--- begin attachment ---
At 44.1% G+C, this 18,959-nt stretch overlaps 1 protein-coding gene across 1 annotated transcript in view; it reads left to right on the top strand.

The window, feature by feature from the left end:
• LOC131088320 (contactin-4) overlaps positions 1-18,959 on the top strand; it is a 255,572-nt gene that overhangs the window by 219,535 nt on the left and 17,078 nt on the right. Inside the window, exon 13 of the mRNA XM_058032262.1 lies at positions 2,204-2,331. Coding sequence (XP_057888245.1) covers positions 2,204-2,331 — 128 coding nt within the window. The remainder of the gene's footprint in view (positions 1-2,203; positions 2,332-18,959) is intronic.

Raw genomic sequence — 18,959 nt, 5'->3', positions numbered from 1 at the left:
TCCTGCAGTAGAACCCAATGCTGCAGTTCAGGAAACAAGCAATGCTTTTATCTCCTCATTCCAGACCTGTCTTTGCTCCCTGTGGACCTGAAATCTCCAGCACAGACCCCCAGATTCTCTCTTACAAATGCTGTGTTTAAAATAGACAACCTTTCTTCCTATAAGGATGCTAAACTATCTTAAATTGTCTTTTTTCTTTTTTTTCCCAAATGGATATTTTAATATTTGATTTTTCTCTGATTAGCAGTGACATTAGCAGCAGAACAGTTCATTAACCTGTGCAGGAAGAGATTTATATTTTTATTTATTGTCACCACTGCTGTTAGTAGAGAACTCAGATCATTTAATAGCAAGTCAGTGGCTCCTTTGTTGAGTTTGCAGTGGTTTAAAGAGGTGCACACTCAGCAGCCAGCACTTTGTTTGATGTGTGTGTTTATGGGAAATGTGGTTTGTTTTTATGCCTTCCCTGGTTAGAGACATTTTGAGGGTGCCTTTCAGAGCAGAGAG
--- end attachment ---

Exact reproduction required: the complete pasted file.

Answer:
At 44.1% G+C, this 18,959-nt stretch overlaps 1 protein-coding gene across 1 annotated transcript in view; it reads left to right on the top strand.

The window, feature by feature from the left end:
• LOC131088320 (contactin-4) overlaps positions 1-18,959 on the top strand; it is a 255,572-nt gene that overhangs the window by 219,535 nt on the left and 17,078 nt on the right. Inside the window, exon 13 of the mRNA XM_058032262.1 lies at positions 2,204-2,331. Coding sequence (XP_057888245.1) covers positions 2,204-2,331 — 128 coding nt within the window. The remainder of the gene's footprint in view (positions 1-2,203; positions 2,332-18,959) is intronic.

Raw genomic sequence — 18,959 nt, 5'->3', positions numbered from 1 at the left:
TCCTGCAGTAGAACCCAATGCTGCAGTTCAGGAAACAAGCAATGCTTTTATCTCCTCATTCCAGACCTGTCTTTGCTCCCTGTGGACCTGAAATCTCCAGCACAGACCCCCAGATTCTCTCTTACAAATGCTGTGTTTAAAATAGACAACCTTTCTTCCTATAAGGATGCTAAACTATCTTAAATTGTCTTTTTTCTTTTTTTTCCCAAATGGATATTTTAATATTTGATTTTTCTCTGATTAGCAGTGACATTAGCAGCAGAACAGTTCATTAACCTGTGCAGGAAGAGATTTATATTTTTATTTATTGTCACCACTGCTGTTAGTAGAGAACTCAGATCATTTAATAGCAAGTCAGTGGCTCCTTTGTTGAGTTTGCAGTGGTTTAAAGAGGTGCACACTCAGCAGCCAGCACTTTGTTTGATGTGTGTGTTTATGGGAAATGTGGTTTGTTTTTATGCCTTCCCTGGTTAGAGACATTTTGAGGGTGCCTTTCAGAGCAGAGAG